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How to Answer: What Are Your Salary Expectations?

January 9, 2018

Before you apply for a job online, research the market rate for the position. There are many online salary estimators that you can use as a base, but don't just stop there go a step beyond by speaking to a trusted mentor or someone in your professional association to get a ballpark of the salary you should expect.

 

For instance, you can ask a mentor or industry insider something like this "I'm considering the role of studio manager and based on my research the salary expectations that's best aligned with my skill and knowledge level is $76,500. Does that sound realistic to you?"

 

I know this may seem like a lot of work to put in even before you apply for the position but they're asking you for your salary expectations and you want to put yourself in a position to be fully compensated for the role you may have. Common mistakes associated with this phase of the job search are:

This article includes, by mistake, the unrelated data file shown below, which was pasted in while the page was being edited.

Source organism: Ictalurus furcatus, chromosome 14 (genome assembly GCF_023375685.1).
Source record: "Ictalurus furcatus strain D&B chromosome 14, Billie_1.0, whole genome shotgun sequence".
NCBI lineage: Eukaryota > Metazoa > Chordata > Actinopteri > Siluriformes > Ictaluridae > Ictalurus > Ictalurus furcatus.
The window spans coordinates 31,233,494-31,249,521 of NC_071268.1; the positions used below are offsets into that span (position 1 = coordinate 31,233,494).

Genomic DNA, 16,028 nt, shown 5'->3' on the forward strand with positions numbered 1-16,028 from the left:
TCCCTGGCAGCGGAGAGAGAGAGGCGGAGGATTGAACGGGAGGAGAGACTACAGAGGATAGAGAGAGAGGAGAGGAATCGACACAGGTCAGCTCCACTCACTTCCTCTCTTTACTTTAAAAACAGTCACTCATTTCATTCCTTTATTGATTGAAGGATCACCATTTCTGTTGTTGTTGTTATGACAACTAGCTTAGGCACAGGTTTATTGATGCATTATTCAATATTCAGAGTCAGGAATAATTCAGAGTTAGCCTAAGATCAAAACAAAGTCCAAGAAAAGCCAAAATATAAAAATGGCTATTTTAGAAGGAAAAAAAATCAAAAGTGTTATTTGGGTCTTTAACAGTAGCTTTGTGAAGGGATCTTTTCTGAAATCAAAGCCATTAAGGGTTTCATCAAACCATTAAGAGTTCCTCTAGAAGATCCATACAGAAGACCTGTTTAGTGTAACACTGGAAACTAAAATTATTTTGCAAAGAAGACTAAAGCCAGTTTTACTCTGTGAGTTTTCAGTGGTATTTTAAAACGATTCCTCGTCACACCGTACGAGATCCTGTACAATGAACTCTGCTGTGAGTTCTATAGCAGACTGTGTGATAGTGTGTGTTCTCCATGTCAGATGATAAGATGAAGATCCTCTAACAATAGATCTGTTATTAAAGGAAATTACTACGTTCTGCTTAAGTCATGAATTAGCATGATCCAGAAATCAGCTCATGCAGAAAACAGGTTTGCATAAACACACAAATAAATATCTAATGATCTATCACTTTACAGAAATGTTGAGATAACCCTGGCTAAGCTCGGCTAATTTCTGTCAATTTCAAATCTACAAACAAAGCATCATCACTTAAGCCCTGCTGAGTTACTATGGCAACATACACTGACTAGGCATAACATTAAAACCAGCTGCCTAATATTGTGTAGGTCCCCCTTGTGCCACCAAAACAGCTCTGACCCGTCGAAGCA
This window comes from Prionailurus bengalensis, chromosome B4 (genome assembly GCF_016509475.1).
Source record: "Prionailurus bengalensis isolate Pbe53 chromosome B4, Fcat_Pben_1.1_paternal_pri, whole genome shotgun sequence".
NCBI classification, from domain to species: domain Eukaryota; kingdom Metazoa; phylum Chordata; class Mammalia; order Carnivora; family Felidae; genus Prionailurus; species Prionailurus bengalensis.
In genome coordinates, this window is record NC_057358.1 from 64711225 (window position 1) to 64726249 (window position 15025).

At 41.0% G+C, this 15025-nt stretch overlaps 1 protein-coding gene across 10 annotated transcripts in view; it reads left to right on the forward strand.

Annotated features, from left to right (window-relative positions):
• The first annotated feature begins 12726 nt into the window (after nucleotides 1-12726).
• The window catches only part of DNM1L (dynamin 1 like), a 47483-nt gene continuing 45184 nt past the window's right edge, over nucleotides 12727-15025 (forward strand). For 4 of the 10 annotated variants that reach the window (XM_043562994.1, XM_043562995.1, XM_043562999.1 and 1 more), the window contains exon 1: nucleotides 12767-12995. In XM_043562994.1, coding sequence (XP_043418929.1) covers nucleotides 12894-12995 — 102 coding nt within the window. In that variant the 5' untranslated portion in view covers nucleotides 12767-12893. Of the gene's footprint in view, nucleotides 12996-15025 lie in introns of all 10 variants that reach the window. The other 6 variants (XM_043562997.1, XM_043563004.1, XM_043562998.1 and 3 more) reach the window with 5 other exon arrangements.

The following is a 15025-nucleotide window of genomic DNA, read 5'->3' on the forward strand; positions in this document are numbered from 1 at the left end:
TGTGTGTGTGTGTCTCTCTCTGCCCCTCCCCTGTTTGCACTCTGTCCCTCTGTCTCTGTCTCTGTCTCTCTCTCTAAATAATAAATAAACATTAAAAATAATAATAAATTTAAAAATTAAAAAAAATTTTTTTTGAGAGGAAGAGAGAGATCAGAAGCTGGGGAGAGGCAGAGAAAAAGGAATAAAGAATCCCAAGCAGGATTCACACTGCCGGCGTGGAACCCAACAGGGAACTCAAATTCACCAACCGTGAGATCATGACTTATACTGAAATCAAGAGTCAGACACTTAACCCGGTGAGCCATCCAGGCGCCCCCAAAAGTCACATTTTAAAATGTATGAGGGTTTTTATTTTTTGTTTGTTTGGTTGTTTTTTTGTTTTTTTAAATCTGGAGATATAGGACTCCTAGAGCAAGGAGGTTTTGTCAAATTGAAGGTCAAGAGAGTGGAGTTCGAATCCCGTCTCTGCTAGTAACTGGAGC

• Leaving it blank

  • Listing your current salary without consideration of the market rate

  • Picking a number based on your monthly expenses

  • Making up a number without respect to your skill/knowledge or the market rate

  • Typing the word "n/a" or "open" or "negotiable"

 

 

Any of the above shows a lack of understanding of what the market rate is and signals to the employer that you won't be a savvy negotiator.

 

The next time you may encounter the question What Are Your Salary Expectations? May happened during a phone screening or initial phone interview. Preparing a strategy in advance is the best way to navigate this phone conversation. Here are 4 elements to include as you craft your strategy based on the position, company, and market rate.


Reframe the conversation to focus on the job you are applying for not the position you are currently in. Many recruiters and hiring professionals will try to get you to share your current salary. While some states are making this requirement to disclosure current or previous salary illegal; in the majority of the U.S. states companies can ask and require an answer. To strategically maneuver around this question use a variation of the following statement.

 

 

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